Trust is one of the cornerstones of human civilisation. The Oxford dictionary defines trust as, ‘Firm belief in the reliability, truth, or ability of someone or something’. All personal relationships, trade and commerce, politics, society, everything is based on trust. On another level it is about confidence, faith and security. In all aspects of our life, trust is a major determinant. We come across this in the family unit, the neighbourhood, on the sporting field, or in the workplace .Trust is never absolute but is based on situations, memories, experience, contract, perception, emotions.
Writing about trust, American professor Sanford Goldberg puts it succinctly, “Some say it is a simple belief that the other person will do the right thing for the right reasons. Others say it is rooted in a felt altruism, or in the hope that displaying trust will influence the other person to do what one wants them to do.” Scientists, on the other hand, have discovered enough evidence that trust is a brain’s neural response based on certain stimuli, both internal as well as external as well as certain mnemonic associations developed over years. Trust is vital to any transaction. Without trust there can be no relationship, institution or nation.
However, we have seen all schools of thought around the world, starting 3,000 years ago, talking about doubt (scepticism) and mistrust emphatically. There are several reasons. Over centuries we have inherited biases which have ossified and become a part of our life. Doubt and scepticism, which are the early manifestations of mistrust, have been part of all heuristic discourse; even the earliest philosophers mention it.
In Hinduism, there is the notion of agyata (unknown) or neti-neti (not this). In Jain texts, talk of anektavada (many-sidedness) and ajnana (unintelligible). In Buddhism, it is about avyakta (unsaid) and achitanya (incomprensible). Many early Chinese philosophers, both from the Tao and Confucian schools of thought, also question the known and the unknown. Similarly, Greek and Roman philosophers have followed the same line of thought. Modern thinkers have continued the same process. In a way this questioning attitude of people leads to strong beliefs and trust .However, it also creates a miasma of distrust. Yet, we talk about trust, and not its absence.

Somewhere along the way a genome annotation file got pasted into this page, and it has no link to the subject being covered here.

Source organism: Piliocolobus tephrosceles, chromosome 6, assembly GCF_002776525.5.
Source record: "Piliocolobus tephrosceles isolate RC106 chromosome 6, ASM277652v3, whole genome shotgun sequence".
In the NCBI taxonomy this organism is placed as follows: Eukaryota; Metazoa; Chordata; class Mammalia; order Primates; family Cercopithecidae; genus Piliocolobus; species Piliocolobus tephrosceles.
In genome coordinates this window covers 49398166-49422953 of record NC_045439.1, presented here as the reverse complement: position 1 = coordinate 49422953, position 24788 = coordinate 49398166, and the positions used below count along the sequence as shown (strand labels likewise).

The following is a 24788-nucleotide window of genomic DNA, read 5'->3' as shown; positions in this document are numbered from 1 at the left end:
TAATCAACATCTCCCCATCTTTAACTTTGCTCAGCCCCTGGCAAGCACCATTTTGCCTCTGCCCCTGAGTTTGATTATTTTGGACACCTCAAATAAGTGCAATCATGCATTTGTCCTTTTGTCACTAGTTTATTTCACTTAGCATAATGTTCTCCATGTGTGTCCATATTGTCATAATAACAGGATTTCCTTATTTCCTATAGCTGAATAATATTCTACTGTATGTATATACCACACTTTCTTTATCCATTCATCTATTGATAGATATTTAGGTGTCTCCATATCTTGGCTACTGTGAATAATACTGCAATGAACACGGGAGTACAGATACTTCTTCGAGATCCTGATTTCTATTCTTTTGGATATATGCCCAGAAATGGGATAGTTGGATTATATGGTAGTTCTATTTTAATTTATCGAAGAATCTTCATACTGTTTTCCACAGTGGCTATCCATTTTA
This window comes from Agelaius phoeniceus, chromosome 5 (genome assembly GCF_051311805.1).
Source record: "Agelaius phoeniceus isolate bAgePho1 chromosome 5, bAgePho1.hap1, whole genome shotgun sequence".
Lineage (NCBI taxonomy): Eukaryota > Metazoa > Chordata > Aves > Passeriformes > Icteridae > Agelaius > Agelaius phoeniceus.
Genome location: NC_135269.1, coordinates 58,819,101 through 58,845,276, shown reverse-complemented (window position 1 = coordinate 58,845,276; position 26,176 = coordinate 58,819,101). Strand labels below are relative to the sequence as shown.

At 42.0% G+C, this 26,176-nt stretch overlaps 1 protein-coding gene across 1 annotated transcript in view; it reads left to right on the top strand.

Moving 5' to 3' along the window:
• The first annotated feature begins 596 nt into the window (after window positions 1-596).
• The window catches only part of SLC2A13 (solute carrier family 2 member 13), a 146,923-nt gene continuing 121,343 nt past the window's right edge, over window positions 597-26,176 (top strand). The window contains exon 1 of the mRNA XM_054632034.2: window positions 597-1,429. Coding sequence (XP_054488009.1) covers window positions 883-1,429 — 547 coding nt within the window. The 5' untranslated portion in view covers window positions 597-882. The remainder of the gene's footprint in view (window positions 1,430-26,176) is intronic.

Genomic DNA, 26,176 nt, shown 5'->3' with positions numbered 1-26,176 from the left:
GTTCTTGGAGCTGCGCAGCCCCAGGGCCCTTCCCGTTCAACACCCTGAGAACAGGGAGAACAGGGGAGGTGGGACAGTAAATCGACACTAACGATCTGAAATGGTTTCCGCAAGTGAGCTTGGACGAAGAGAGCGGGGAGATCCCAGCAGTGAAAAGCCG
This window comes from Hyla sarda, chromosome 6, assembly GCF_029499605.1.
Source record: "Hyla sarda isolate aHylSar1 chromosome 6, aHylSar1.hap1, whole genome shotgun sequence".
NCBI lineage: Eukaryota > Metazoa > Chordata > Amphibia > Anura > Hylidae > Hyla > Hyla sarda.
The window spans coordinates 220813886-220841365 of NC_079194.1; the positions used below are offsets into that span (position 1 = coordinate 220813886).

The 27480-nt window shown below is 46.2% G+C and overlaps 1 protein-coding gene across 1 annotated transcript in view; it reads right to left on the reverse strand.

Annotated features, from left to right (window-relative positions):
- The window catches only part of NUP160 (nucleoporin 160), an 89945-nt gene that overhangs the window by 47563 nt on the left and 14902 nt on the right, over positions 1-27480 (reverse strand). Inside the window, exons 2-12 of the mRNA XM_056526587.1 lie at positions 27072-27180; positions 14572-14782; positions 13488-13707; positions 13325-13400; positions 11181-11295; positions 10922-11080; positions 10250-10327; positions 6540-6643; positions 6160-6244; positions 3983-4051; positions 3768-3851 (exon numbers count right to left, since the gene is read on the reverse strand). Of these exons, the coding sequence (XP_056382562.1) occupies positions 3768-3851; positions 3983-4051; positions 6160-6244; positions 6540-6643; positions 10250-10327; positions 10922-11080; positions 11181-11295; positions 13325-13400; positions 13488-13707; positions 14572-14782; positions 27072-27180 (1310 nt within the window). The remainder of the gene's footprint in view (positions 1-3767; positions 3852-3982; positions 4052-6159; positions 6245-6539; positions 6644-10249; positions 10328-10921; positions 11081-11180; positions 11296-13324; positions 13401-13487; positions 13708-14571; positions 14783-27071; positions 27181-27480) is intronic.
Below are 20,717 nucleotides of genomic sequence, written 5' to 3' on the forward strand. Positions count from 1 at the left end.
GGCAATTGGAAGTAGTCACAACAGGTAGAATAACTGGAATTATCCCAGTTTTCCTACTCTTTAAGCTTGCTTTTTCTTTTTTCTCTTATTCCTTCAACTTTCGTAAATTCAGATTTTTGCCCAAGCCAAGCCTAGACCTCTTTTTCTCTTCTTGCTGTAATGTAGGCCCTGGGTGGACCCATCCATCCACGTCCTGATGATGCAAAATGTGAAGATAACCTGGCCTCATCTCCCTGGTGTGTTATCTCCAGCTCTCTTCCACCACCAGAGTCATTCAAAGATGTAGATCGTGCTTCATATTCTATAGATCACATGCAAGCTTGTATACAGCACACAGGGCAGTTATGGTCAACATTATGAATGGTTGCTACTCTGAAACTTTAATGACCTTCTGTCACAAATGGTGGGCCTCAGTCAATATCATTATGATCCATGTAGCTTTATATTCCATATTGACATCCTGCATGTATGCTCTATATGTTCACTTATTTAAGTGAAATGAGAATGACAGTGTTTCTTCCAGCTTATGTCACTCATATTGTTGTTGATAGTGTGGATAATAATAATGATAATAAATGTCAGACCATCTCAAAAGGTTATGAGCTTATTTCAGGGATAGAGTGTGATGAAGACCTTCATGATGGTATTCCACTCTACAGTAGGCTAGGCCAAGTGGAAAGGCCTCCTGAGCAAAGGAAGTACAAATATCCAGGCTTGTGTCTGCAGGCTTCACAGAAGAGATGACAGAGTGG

So why is it that after thousands of years of human existence trust has fallen to new lows? Is it the teleology of trust? Faith and religion, territory, money, social structures have all changed (evolved) dramatically but mistrust continues as a primeval response to many situations. In the 21st century, this has led to the greatest trust deficit ever undermining relationships between individuals, groups, communities and nations. Today everybody is wondering who and how much he or she can trust another. Even friendship, kinship, institutions, media, bonds, axioms and facts have an inherent trust deficit. One would have thought with the growth of business and commerce in an organised manner there would be a lot of mutual respect and trust. Perhaps there is, but the perception is of mistrust.
A large part of this is ideological. The spread of Communism (and later, Marxism), a political ideology which basically detests any form of private ownership of enterprise, is one of the reasons. Rising disparity in wealth is the second. Large-scale corruption in every political system and bureaucracy is another. Breakdown of family structures and, in a perverse way, education (and consequent social uplift) are other contributing factors. Finally, the most fundamental of all mistrust—love, has exacerbated the problem.
Politics is basically about power. Hence trust (or rather, absence of trust is inherent to it). One would have hoped better communication and access to information will instil mutual confidence and respect in society but they have actually only added fuel to the fire of distrust. Such distrust changed the polity of the Epic Age in India, Greek and Roman empires, and it continues till date. No global leader or political party is above this shortcoming. We see it play out everywhere, from the US to India. Not only do politicians mistrust each other but citizens have little trust in them, irrespective of their political affiliation. In spite of continuous effort which politicians, governments and leaders put in through propaganda and media, the gulf between them and people is only widening. As Groucho Marx put it, “Politics is the art of looking for trouble, finding it everywhere, diagnosing it incorrectly, and applying the wrong remedies.” No wonder the trust deficit is high. As far as governance is concerned, almost all institutions are under suspicion. Bureaucracy, police, tax departments, municipalities, and even judiciary, are not trusted. Every action is sought to be enquired and even then there is constant demand for further probes. It’s now one long winding red tape of distrust.